Company takes action as researchers demonstrate how hackers can take remote control of vehicles
Auburn Hills, Mich.—Fiat Chrysler Automobiles is conducting a voluntary safety recall to update software in approximately 1.4 million U.S. vehicles equipped with certain radios.
The company said the recall aligns with an ongoing software distribution that insulates connected vehicles from remote manipulation.
FCA noted it’s unaware of any injuries related to software exploitation, nor is it aware of any related complaints, warranty claims or accidents. The action follows a media demonstration in which two security researchers, Charlie Miller and Chris Valasek, showed how a Jeep Cherokee could be remotely hacked while on the road. The researchers demonstrated that a driver could remain helpless while hackers took wireless control of the vehicle’s radio and climate controls, as well as its braking and steering capabilities.
In response, FCA said it has applied network-level security measures to prevent this type of remote manipulation.
“These measures – which required no customer or dealer actions – block remote access to certain vehicle systems and were fully tested and implemented within the cellular network,” the company said.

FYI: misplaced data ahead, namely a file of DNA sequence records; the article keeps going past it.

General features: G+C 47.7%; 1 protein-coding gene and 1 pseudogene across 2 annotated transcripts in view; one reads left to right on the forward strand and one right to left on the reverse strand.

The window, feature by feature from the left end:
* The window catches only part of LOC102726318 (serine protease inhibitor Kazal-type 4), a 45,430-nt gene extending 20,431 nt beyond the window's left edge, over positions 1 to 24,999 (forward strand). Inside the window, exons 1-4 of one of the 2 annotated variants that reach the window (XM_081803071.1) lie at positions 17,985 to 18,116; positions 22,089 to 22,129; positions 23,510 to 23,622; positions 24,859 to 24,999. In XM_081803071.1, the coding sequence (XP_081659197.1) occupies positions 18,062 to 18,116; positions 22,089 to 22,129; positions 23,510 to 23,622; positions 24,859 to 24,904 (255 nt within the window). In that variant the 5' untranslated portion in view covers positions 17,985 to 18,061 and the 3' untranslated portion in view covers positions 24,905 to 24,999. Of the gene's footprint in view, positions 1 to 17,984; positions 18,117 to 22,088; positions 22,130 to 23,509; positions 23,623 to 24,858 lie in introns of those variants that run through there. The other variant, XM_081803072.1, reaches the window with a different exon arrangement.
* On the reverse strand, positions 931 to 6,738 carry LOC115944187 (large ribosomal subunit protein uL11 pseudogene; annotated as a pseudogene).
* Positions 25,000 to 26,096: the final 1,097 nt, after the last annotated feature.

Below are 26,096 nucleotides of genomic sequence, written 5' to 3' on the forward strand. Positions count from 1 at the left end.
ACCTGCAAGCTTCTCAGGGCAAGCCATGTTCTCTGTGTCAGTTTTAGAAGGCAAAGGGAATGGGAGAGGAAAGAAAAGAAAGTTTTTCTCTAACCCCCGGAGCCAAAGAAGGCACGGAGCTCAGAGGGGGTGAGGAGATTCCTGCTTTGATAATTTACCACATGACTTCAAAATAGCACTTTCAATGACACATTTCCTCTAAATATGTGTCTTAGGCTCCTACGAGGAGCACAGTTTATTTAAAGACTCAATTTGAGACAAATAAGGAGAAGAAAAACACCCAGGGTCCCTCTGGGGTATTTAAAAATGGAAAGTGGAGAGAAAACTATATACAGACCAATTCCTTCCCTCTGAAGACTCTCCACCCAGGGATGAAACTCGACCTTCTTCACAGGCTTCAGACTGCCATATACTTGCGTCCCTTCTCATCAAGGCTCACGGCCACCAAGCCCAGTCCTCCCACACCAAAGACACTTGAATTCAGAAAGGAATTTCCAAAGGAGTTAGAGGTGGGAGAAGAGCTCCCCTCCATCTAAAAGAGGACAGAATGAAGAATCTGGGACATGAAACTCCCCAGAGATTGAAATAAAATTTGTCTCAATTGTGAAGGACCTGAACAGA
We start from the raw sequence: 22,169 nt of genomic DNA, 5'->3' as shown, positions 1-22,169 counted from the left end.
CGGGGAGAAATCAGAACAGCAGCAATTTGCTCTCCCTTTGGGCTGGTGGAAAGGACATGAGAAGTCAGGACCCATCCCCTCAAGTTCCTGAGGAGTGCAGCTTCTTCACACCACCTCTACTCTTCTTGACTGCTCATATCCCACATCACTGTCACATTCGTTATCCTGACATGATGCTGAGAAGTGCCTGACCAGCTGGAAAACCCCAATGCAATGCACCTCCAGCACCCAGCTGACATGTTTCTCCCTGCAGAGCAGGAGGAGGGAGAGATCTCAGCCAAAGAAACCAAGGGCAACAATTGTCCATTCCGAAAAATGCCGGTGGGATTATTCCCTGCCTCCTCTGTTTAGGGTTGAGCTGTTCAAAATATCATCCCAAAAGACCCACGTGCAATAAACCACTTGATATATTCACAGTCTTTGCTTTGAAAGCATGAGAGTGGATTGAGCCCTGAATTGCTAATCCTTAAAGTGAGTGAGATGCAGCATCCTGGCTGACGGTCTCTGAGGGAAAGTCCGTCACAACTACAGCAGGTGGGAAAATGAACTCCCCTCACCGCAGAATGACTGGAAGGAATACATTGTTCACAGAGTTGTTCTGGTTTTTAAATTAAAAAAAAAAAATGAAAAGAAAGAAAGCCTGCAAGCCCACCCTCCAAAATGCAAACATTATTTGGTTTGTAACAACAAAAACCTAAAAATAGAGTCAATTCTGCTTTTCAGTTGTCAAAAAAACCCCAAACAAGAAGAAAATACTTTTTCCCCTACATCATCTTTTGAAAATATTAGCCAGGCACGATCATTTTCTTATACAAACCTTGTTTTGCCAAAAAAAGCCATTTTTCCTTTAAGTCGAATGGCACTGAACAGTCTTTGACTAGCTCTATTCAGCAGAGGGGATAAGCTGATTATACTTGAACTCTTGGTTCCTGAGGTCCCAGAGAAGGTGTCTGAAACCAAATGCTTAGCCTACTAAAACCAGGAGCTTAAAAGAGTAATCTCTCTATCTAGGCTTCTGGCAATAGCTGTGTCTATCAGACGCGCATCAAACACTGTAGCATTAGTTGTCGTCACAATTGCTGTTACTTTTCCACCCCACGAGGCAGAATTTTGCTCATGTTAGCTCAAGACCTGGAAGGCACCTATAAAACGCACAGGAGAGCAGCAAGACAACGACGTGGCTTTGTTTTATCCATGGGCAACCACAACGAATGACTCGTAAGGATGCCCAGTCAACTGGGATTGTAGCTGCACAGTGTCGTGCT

Affected are certain vehicles equipped with 8.4-inch touchscreens among the following populations:
Customers affected by the recall will receive a USB device that they may use to upgrade vehicle software, which provides additional security features independent of the network-level measures.
“The security of FCA US customers is a top priority, as is retaining their confidence in the Company’s products. Accordingly, FCA US has established a dedicated System Quality Engineering team focused on identifying and implementing best practices for software development and integration,” the company said.
The company noted that no defect has been found and that it is conducting the recall campaign “out of an abundance of caution.”
FCA added the software manipulation addressed by this recall required unique and extensive technical knowledge, prolonged physical access to a subject vehicle and extended periods of time to write code.